For years on end, putting money into a savings account meant collecting such minimal interest it was barely worth it. And while CDs (certificates of deposit) normally pay higher interest than savings accounts, their rates were stuck in stingy territory for years, too.
But over the past number of months, the Federal Reserve has been implementing interest rate hikes in an effort to slow the pace of inflation. That's bad news for consumers on one hand, because it's led to an uptick in interest rates across a range of borrowing products, from auto loans to personal loans to credit cards.
But higher interest rates can spell good news for people with money to put in the bank. Not only are savings account rates up right now, but CDs are offering some of the best rates consumers have seen in years.
As such, you may be tempted to lock up some of your money in a CD. But if you're going to go this route, it pays to employ a specific strategy -- laddering.
How a CD ladder works
If you have $10,000 to put into a CD right now, you could dump that entire sum into a single CD. Or, you could spread it out across different CDs with different maturity dates. The second approach is known as laddering, and it's a smart one to take for a couple of reasons.
First, if you ladder your CDs, you won't tie up all of your money at once. Rather, you'll have CDs coming due at different times, thereby freeing up your cash at different intervals.
Second, building a CD ladder could make it easier to capitalize on rising interest rates. Let's say you lock up all of your money in a single CD paying 3%. What if rates rise to 3.3% a month later, and 3.6% a few months after that? Suddenly, you've lost out on the chance to snag a higher return. But if you stagger your CDs, you might manage to jump on those higher rates as they come down the pike.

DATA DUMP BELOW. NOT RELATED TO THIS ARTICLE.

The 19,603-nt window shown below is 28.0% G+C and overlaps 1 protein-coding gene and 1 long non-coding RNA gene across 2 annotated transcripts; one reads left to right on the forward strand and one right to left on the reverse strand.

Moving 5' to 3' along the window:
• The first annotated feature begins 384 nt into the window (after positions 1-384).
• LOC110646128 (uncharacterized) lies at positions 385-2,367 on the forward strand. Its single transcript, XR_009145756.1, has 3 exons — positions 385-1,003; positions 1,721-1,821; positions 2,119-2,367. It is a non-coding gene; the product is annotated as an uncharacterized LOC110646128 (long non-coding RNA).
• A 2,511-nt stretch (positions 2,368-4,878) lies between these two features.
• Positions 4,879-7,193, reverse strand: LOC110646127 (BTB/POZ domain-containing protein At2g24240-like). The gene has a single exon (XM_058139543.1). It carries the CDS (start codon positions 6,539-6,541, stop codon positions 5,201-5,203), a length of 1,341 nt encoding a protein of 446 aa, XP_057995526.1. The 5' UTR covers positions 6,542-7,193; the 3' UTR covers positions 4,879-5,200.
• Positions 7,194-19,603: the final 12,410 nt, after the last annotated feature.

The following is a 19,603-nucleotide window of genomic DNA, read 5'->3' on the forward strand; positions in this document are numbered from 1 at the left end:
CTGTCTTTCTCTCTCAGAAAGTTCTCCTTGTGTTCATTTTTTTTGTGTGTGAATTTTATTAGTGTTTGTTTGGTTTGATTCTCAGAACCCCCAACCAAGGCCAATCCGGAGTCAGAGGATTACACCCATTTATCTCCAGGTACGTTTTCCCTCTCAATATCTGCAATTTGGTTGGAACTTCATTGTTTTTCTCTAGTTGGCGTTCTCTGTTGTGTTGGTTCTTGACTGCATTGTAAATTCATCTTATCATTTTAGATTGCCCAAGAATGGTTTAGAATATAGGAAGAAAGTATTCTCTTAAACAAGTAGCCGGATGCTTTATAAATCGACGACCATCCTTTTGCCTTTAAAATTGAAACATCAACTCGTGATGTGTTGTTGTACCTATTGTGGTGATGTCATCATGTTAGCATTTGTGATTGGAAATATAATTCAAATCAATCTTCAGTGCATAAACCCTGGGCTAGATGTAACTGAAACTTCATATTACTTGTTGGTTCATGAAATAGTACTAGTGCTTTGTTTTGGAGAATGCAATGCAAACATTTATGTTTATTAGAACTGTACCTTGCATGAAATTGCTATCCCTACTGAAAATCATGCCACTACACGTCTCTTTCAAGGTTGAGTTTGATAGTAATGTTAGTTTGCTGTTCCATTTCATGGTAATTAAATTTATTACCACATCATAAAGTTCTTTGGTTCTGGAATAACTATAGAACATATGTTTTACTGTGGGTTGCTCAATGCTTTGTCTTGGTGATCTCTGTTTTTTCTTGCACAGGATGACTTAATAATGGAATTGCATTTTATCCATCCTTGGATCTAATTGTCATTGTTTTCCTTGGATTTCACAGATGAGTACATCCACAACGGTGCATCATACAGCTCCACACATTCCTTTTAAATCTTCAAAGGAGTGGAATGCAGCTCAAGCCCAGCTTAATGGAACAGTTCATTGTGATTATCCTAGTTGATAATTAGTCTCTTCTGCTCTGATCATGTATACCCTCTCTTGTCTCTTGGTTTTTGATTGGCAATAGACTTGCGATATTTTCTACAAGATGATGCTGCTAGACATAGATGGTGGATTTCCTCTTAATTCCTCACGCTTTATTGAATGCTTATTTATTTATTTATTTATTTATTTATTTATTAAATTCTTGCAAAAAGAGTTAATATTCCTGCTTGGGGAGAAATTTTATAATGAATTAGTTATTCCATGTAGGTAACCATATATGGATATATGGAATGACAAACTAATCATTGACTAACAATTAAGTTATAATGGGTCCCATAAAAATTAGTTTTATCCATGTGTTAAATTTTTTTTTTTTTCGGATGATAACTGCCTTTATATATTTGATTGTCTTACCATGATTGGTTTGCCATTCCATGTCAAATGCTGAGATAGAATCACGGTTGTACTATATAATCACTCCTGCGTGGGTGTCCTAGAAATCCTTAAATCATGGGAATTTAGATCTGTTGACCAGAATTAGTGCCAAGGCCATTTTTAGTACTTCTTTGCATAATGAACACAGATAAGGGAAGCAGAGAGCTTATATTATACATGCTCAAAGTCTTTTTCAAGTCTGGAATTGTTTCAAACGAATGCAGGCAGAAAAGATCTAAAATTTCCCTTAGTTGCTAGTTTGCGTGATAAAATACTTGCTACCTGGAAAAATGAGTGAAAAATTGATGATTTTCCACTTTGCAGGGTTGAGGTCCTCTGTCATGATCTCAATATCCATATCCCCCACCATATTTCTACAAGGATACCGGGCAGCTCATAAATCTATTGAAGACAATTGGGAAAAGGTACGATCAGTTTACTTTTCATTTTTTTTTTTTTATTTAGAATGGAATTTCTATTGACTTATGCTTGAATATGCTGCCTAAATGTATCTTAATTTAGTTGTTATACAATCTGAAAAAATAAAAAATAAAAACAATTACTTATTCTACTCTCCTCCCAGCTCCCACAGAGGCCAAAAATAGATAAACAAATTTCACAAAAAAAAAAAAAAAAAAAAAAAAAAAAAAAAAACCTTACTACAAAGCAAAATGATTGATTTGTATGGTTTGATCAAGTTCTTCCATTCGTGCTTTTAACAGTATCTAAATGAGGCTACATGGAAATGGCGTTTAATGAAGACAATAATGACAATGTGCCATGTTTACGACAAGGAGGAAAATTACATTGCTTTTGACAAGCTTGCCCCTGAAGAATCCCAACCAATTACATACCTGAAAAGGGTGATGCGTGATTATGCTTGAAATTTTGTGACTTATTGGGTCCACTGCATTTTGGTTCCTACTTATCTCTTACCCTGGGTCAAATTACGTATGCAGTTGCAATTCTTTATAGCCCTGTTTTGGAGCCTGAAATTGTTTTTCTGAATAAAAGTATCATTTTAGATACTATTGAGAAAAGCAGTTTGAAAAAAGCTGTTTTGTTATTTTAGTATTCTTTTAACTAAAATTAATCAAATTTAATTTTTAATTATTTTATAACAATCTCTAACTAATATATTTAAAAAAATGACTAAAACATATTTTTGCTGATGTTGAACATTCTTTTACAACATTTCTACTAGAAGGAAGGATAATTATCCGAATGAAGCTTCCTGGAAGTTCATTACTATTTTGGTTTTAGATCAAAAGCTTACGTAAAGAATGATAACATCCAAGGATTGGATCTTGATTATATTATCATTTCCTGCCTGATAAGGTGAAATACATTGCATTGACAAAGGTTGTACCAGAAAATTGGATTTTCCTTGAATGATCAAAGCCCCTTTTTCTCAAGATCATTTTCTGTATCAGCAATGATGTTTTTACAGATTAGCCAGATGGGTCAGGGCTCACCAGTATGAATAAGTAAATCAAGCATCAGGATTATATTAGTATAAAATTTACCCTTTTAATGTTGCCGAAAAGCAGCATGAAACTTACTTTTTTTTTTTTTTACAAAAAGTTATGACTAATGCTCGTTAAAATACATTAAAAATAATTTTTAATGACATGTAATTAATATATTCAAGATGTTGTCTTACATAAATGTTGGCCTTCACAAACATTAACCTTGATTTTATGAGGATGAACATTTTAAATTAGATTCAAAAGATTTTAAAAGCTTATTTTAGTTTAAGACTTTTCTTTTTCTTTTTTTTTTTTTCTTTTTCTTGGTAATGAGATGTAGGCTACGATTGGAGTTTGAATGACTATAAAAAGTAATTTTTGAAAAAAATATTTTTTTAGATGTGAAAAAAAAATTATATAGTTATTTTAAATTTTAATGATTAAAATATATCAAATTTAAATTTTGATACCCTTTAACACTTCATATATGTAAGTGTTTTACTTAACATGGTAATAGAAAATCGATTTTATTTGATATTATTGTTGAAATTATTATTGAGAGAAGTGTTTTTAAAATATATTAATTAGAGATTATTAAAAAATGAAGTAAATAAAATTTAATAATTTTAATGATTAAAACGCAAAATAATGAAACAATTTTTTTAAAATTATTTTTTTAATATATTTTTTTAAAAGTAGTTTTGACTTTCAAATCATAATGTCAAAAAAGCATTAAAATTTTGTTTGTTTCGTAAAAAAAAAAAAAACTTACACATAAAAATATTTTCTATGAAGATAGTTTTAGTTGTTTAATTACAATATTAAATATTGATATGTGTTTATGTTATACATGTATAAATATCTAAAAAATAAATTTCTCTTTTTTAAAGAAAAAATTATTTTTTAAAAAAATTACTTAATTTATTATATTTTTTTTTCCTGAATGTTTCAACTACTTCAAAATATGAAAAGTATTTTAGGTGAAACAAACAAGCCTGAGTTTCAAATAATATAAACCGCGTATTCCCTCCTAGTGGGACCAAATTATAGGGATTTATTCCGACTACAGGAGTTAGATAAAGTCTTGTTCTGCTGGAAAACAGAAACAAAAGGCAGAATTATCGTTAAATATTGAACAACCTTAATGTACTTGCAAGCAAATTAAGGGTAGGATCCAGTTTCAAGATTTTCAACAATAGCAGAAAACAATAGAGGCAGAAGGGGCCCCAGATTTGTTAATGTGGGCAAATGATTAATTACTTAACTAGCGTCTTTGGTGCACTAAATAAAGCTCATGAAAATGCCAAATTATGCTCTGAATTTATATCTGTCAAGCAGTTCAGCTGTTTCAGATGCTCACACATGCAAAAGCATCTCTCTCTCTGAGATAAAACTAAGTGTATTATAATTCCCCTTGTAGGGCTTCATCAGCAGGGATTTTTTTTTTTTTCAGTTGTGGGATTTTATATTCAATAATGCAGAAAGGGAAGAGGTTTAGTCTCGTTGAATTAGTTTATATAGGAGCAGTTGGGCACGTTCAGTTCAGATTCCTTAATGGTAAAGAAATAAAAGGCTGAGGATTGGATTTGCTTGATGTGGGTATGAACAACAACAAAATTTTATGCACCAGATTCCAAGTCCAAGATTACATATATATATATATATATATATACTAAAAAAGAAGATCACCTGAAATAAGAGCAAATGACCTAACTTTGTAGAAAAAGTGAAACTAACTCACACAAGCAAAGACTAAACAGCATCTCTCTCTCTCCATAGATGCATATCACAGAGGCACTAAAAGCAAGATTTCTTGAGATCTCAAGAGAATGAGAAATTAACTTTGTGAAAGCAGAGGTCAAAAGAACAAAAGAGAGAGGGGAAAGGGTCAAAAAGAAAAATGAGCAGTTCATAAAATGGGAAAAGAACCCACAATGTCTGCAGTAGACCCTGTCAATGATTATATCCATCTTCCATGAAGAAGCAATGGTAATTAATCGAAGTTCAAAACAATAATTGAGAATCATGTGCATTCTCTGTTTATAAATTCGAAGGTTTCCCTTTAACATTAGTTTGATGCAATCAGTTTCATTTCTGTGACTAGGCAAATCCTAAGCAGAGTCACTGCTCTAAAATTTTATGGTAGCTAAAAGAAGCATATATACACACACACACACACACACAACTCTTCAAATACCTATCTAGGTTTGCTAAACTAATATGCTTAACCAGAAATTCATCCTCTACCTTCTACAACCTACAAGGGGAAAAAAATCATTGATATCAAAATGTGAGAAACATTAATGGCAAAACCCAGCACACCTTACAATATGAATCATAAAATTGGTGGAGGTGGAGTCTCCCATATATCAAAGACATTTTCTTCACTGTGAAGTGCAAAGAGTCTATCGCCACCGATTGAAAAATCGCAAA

How to build a CD ladder
Building a CD ladder is simple. All you do is take the total amount of money you want to save and divide it across a few CDs maturing at different times.
For example, you might take your $10,000 and divide it into four. From there, you might open a $2,500 one-year CD in November, a second $2,500 CD in February, a third $2,500 CD in May, and a fourth $2,500 CD in August. That way, your money frees up at different points during the year rather than you having to potentially wait months to get access to your cash.
Remember, cashing out a CD before its maturity date generally means losing a few months' worth of interest as a penalty. Laddering your CDs can help you avoid that scenario.
Now, if you're only looking to save a small sum of money -- say, $500 -- a CD ladder may not be necessary. But if you're looking to sock many thousands of dollars away in a CD, then it pays to consider a laddered approach -- especially since CD rates now have the potential to keep climbing.
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